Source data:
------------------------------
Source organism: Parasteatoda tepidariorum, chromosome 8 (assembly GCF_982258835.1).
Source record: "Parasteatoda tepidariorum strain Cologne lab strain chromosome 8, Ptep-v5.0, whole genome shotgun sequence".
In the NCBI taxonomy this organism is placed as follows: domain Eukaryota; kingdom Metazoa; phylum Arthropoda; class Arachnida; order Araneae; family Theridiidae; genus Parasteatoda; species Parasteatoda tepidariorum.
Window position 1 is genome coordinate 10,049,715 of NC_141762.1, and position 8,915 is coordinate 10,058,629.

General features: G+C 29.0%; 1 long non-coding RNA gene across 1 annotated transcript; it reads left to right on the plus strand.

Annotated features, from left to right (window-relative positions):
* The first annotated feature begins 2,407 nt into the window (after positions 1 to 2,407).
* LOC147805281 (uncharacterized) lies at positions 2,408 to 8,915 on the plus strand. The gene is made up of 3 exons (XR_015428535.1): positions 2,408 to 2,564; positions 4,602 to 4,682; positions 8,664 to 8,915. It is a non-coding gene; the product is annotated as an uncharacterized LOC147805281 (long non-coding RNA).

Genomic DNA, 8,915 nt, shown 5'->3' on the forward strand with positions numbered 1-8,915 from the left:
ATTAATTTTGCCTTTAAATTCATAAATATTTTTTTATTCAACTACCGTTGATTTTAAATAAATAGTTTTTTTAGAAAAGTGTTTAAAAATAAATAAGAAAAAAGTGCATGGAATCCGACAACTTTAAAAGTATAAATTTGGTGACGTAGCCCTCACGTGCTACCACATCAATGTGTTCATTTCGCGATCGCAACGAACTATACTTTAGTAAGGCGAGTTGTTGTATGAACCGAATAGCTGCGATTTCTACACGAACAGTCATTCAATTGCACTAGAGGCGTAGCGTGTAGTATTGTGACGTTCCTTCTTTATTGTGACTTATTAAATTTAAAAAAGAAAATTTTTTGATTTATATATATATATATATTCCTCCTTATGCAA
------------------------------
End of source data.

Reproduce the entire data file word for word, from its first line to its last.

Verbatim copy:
Source organism: Parasteatoda tepidariorum, chromosome 8 (assembly GCF_982258835.1).
Source record: "Parasteatoda tepidariorum strain Cologne lab strain chromosome 8, Ptep-v5.0, whole genome shotgun sequence".
In the NCBI taxonomy this organism is placed as follows: domain Eukaryota; kingdom Metazoa; phylum Arthropoda; class Arachnida; order Araneae; family Theridiidae; genus Parasteatoda; species Parasteatoda tepidariorum.
Window position 1 is genome coordinate 10,049,715 of NC_141762.1, and position 8,915 is coordinate 10,058,629.

General features: G+C 29.0%; 1 long non-coding RNA gene across 1 annotated transcript; it reads left to right on the plus strand.

Annotated features, from left to right (window-relative positions):
* The first annotated feature begins 2,407 nt into the window (after positions 1 to 2,407).
* LOC147805281 (uncharacterized) lies at positions 2,408 to 8,915 on the plus strand. The gene is made up of 3 exons (XR_015428535.1): positions 2,408 to 2,564; positions 4,602 to 4,682; positions 8,664 to 8,915. It is a non-coding gene; the product is annotated as an uncharacterized LOC147805281 (long non-coding RNA).

Genomic DNA, 8,915 nt, shown 5'->3' on the forward strand with positions numbered 1-8,915 from the left:
ATTAATTTTGCCTTTAAATTCATAAATATTTTTTTATTCAACTACCGTTGATTTTAAATAAATAGTTTTTTTAGAAAAGTGTTTAAAAATAAATAAGAAAAAAGTGCATGGAATCCGACAACTTTAAAAGTATAAATTTGGTGACGTAGCCCTCACGTGCTACCACATCAATGTGTTCATTTCGCGATCGCAACGAACTATACTTTAGTAAGGCGAGTTGTTGTATGAACCGAATAGCTGCGATTTCTACACGAACAGTCATTCAATTGCACTAGAGGCGTAGCGTGTAGTATTGTGACGTTCCTTCTTTATTGTGACTTATTAAATTTAAAAAAGAAAATTTTTTGATTTATATATATATATATATTCCTCCTTATGCAA